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Streets of Rage 4 is retro in all the right ways

Streets of Rage 4 is retro in all the right ways

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A sequel 26 years in the making

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Video games get sequels all the time, but it rarely happens more than two decades after the original trilogy concluded — and it’s even rarer when that sequel is as faithful as Streets of Rage 4. The just-launched beat ‘em up comes 26 years after Streets of Rage 3 graced the Sega Genesis, and, in many ways, the experience is the same. You still wander the streets, listening to kickass Yuzo Koshiro tracks, while pummeling street punks and bad cops. But Streets of Rage 4 also manages to modernize the experience in key ways — through both its design and visuals — to make it feel unmistakably modern. This is still authentic Streets of Rage, but in a way that works for 2020.

The new game takes place a decade after Streets of Rage 3 and features a number of returning characters alongside new fighters. Axel is back, this time bulkier and with a gnarly beard, while Adam Hunter returns to fight alongside his guitar-wielding daughter Cherry. The story once again mostly involves cleaning up the streets, which are overrun by shady police and far-reaching crime syndicates.

The core gameplay is identical to past games. Streets of Rage 4 is a 2D side-scrolling beat ‘em up, where your main job is to continue moving to the right while punching everything that gets in your way. It’s simple yet extremely satisfying. You can knock out bad guys and steal their weapons, like pipes and knives, and break mailboxes to get health-filling apples and roast turkeys. Each character has basic attacks along with two kinds of special moves: one that drains your health and another, more powerful blow that requires relatively rare stars that you pick up along the way.

There are a few things that make Streets of Rage 4 feel much more dynamic than what I remember from the originals. One is the characters themselves. They each have completely different playstyles, suiting different types of players. After spending hours with the game, I’ve learned that I’m terrible with slow-moving brutes like Axel or newcomer Floyd (who has extremely cool cybernetic arms). But I had a lot more success with faster, nimbler brawlers like Cherry. Each of the five fighters has their own distinct feel, and it’s a lot of fun to play around with tactics to see what works best for you.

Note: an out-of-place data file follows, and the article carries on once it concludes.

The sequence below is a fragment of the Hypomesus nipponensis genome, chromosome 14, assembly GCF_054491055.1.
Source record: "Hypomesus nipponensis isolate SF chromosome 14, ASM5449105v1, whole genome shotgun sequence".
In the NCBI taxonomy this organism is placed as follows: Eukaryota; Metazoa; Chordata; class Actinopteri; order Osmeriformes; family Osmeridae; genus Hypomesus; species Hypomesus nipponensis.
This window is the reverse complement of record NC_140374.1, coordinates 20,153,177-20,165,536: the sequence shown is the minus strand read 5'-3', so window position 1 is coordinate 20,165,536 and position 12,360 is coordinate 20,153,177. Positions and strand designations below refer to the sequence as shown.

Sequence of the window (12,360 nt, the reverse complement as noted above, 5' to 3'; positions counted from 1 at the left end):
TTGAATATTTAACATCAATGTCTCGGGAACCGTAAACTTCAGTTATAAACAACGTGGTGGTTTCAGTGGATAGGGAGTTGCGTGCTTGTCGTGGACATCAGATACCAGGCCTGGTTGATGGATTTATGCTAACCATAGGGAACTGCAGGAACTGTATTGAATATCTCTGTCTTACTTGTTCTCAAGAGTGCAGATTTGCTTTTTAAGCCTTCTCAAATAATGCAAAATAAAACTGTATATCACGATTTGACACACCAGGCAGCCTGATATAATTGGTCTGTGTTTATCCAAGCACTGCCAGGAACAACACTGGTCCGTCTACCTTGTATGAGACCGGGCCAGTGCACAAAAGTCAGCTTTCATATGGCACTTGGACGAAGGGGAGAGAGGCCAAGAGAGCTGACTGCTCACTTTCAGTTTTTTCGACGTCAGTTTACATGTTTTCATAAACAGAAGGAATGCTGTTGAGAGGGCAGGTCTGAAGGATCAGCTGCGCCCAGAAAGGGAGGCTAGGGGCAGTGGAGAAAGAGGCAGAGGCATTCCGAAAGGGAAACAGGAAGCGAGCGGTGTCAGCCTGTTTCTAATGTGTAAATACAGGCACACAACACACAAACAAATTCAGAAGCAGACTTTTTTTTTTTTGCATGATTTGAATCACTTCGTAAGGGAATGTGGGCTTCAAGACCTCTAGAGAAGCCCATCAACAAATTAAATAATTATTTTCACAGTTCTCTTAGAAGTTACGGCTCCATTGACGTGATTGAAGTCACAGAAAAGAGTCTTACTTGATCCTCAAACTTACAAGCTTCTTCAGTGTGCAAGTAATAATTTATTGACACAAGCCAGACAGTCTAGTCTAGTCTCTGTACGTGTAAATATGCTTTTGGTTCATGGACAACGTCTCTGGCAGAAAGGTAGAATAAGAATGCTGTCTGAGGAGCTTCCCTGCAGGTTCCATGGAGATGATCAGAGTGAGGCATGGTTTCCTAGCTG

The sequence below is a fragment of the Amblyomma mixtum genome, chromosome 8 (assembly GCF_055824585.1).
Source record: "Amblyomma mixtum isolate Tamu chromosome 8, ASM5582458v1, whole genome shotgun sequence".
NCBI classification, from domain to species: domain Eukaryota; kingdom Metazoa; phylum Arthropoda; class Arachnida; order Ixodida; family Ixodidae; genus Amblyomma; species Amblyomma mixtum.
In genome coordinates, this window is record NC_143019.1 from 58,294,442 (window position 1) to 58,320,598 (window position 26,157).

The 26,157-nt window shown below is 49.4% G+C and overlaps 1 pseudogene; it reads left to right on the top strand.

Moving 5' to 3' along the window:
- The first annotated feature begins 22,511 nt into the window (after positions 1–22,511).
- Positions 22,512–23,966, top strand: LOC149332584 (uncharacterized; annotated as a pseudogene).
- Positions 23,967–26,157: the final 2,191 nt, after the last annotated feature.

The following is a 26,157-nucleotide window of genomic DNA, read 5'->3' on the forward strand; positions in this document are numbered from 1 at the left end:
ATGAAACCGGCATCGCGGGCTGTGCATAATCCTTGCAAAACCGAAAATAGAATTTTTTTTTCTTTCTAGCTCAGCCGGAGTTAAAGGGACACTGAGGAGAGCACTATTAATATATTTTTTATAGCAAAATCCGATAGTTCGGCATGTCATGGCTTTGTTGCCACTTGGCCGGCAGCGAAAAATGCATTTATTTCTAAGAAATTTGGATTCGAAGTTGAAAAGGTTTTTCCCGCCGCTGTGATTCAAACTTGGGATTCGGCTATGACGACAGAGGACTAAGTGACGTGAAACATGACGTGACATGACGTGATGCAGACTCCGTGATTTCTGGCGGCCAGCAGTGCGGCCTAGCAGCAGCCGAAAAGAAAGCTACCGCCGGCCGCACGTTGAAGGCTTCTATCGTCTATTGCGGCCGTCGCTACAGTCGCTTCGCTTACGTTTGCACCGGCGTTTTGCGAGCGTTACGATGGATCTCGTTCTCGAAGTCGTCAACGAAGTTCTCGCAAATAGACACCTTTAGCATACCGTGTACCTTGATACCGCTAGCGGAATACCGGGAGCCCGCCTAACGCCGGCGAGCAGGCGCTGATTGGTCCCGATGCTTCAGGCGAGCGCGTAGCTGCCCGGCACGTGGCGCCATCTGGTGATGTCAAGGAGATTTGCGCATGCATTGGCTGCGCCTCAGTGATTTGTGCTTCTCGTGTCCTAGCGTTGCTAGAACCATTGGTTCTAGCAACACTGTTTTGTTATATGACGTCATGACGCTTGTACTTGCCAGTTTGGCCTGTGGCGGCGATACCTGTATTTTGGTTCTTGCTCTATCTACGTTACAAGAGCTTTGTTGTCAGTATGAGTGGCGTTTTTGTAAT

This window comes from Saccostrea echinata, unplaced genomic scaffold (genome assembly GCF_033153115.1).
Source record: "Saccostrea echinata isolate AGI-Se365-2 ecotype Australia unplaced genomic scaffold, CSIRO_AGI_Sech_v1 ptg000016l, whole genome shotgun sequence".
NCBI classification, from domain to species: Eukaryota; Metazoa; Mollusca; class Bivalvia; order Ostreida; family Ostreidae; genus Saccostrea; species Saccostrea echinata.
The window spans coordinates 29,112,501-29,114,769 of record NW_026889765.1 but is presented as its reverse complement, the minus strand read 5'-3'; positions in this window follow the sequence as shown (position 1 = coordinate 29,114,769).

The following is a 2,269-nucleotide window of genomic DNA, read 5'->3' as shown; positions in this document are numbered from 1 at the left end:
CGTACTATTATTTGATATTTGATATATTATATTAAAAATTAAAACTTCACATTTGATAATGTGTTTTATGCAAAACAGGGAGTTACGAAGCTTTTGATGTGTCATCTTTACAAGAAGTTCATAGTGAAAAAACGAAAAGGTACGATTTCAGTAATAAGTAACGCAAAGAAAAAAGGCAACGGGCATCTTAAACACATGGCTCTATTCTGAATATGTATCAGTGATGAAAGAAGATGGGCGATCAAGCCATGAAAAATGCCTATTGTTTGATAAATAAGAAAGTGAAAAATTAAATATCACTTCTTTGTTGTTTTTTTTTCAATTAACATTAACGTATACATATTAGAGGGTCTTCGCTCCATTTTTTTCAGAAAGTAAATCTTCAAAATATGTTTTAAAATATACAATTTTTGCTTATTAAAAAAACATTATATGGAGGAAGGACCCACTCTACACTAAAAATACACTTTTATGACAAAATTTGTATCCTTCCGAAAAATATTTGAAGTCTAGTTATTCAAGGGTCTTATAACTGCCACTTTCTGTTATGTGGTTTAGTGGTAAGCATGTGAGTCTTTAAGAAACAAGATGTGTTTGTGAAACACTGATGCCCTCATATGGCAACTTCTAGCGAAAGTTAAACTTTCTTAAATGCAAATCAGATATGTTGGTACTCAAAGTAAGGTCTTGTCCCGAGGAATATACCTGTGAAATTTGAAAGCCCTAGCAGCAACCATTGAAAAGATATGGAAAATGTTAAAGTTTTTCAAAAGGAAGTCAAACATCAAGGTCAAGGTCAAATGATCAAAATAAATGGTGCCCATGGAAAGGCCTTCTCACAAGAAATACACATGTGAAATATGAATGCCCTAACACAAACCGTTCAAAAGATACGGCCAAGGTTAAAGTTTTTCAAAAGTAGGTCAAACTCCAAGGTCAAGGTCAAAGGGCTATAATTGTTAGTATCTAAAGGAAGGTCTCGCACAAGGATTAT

Simple yet extremely satisfying

The most impressive thing to me, though, is the encounter design. Streets of Rage is a pretty simple game: you walk down the street and punch bad guys. But the latest entry makes things much more interesting by constantly changing things up with new scenarios. For instance, early on, you’re imprisoned and have to break out. That means fighting not only guards but also prisoners. To make things even more interesting, those two sides will often fight each other, resulting in quite a bit of chaos, especially since you’ll also have to deal with taser-wielding cops and guards with riot shields. Levels like these take an otherwise straightforward premise and continually inject it with new ideas.

Streets of Rage 4 also has a very welcoming approach to difficulty. Many classic games can be unforgiving, and in some ways, that’s part of the appeal. But the latest Streets of Rage gets around this in a smart way. Outside of multiple difficulty options, the game also lets you customize the experience in finer detail. You can choose to have more lives or more super-power stars, and doing so will lower your high score, but it doesn’t impact the experience in any other way. This means hardcore players can still enjoy a tough game, while everyone else can find ways to avoid getting overly frustrated.

It also should be noted that Streets of Rage 4 absolutely nails the series’s trademark ‘90s aesthetic. It swaps out pixels for smoother, hand-drawn art that lends a comic book feel, but the tone and style remain intact. It’s somehow rough and gritty but also bright and colorful. Really, the only drawback is that some of the enemies and main characters are a similar color, so it can be tough to see who you’re controlling in the midst of big brawls. But these scenarios are rare. Oh, and the soundtrack is as excellent as ever. It’s the kind of thing you’ll probably want to listen to even when you’re not playing.

I’m not sure I’ve ever played anything quite like Streets of Rage 4. There are lots of modern games that attempt to feel retro or remakes that update classics. But this is something different: a sequel that maintains the tone of a classic without missing a beat, yet doesn’t feel dated at all. It may look different, but it turns out, fighting street punks never goes out of style.

Streets of Rage 4 is available now on PC, PS4, Xbox One, and Nintendo Switch.

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